Dance Fever

If Sir Isaac Newton had ever seen me dance, he would have never written his first law. For that matter, if he had ever seen me in the gym, he might have had second thoughts. I am the antithesis of one-half of Newton’s first law.

I was thinking of Newton recently at my first dance session. My wife, Paulette, insisted I join her at a new age/oriental place one Friday morning, assuring me that I would get a good workout from an instructor who had just returned from Kyoto and who, Paulette said, has a black belt. When we started doing two-finger thrusts and shouting like a ninja, I knew it was not a black belt in dance.

Referring to the hour as “dance” is a misnomer. It was really a cardiovascular workout and the black belt assured everyone that they did not have to follow her lead and could do as they pleased. What an out! I was never in step with anyone and was grateful that my wife had agreed to our hanging out in the back line (near the exit, I might add) rather than up front where the nimble bodies (and they were young girls) gyrated, contorted and twisted in front of a mirror. If I tried to do what some of those well exercised girls were doing, my body would snap into a thousand pieces.

Shamefully, I must admit to being a clock watcher. Twenty minutes to quitting time. Uhmm. Nineteen minutes to quitting time. Uhmm. Nineteen minutes to quitting time. A watched clock does not change time very quickly. Uhmm.

The clock situation at the dance studio is not as bad as it is at the gym where Paulette and I work out in some fashion just about every day but the Sabbath, that being a day of rest for our trainer (and we are grateful). Unlike the dance studio, which has only one clock, the gym has two. That’s not a problem when you’re working on your own because you can start and quit when you want.

But when we’re working with the trainer, it’s another matter. She feels contractually obligated to give us an hour’s worth of training beginning at 8 a.m. after 5 minutes of warming up on our own, and no matter what position you’re in, you can see a clock. Treadmill. You can see a clock. Weights. You can see a clock. The mirrors don’t help.

Look, we tell her, it’s OK. We can do 45 minutes. Oh, no, says the trainer, who is also the owner. You paid for an hour; you’ll get an hour.

Talk about customer service!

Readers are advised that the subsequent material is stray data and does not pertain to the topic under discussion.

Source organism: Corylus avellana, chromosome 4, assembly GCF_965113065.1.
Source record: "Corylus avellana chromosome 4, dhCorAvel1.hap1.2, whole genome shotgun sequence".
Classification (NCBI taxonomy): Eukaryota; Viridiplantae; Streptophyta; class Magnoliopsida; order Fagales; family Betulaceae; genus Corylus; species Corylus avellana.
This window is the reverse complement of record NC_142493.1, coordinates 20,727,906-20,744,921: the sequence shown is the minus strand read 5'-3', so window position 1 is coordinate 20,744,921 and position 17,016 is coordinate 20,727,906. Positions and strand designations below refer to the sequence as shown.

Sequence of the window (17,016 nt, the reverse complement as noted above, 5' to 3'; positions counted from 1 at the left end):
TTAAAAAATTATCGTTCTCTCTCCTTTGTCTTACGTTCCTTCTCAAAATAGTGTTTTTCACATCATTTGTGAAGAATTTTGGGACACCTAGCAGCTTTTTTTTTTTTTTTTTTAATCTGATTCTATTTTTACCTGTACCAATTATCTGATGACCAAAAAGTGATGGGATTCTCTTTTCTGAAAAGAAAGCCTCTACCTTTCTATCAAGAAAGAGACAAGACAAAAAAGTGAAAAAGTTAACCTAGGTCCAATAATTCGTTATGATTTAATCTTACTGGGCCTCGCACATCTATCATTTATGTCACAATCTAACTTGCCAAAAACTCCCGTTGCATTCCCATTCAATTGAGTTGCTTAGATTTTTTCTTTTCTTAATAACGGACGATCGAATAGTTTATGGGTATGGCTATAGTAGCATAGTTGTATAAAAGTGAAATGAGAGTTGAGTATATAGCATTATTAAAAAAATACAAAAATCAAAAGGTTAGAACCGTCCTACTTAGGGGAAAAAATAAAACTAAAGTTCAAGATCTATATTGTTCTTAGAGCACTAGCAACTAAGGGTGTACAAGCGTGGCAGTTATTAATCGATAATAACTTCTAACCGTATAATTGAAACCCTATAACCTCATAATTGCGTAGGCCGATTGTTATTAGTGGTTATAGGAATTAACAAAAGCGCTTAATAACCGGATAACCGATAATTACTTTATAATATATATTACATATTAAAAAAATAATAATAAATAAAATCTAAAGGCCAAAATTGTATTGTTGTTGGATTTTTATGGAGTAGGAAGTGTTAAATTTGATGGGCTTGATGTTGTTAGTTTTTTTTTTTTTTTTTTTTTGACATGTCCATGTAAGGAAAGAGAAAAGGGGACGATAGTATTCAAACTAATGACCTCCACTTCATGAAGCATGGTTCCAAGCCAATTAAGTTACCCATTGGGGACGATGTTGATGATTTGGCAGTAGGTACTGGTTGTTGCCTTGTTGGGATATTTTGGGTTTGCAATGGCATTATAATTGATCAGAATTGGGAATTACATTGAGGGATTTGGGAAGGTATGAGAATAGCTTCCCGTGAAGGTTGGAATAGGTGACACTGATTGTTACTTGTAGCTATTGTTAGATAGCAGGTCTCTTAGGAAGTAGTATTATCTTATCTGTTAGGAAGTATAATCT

Paulette and I have figured out ways to ease the sessions with the trainer. Twenty minutes into training (I check the clock), my nose is running, and off I go to the tissue box. The only one used to be near the main entrance. Now there’s one closer—in the training area. I need water, and off I go to the water tank at the entrance. (Yes, I’ve thought about ducking out once there.) Then there’s always the excuse that we have to use the facilities.

I think the trainer is on to us, but given our ages, looks the other way. We are grateful. After all, it’s not boot camp. Been there, done that.

When the black-belt dance instructor tells us that we don’t have to do every step she does, and that if anything hurts, don’t do it, we are grateful. After a lifetime of passing judgment on people’s performances, I’m only too glad to have entered a non-judgmental phase of my life.

But what does this have to do with Newton?

As you may recall (and I looked this up in the Encyclopedia Britannica, not Wikipedia), Newton postulated (and I paraphrase, which is always dangerous) that a body at rest remains at rest and a body in motion stays in motion. I’m here to tell you that he got the second part wrong. When I’m in motion, I can’t wait to rest.

Sorry, Isaac.


Pixels and Bristles™

One of the things Paulette and I have been doing in our retirement is honing our creative skills. I’ve done a lot with graphic design and photography, and she’s taken many painting courses. I bought her a digital camera so she could take photos of things she wanted to paint. Sharing is a nice concept, but not when it comes to a camera. Having separate cameras has uncomplicated our creative lives.

But rather than bifurcating our work, it’s actually put us on a joint path and we’ve just begun something called Pixels and Bristles™, which is a trademark I applied for last week. Here’s what it entails:

We had decided last year to do a commercial photobook of a pending trip to Italy. Having been on such trips before, we know that people on the trip want a memento. But until I took some courses on creating photobooks beginning in 2006, I had no idea how to proceed. And now that Paulette has several painting courses to her credit, we have a plan.

The photobook idea has morphed into a book that will contain my photos and her paintings (which will be based on her photos). We’ve already done a trial run and you can check it out and download it for free at www.lulu.com. It’s titled Dry Run: Pixels and Bristles™.

You can see the cover illustration above. I learned in a Photoshop course this spring how to blend a scan of one of Paulette’s paintings of one of my photographs with one of my actual photographs.

We’d like to know what you think of the dry run and the idea.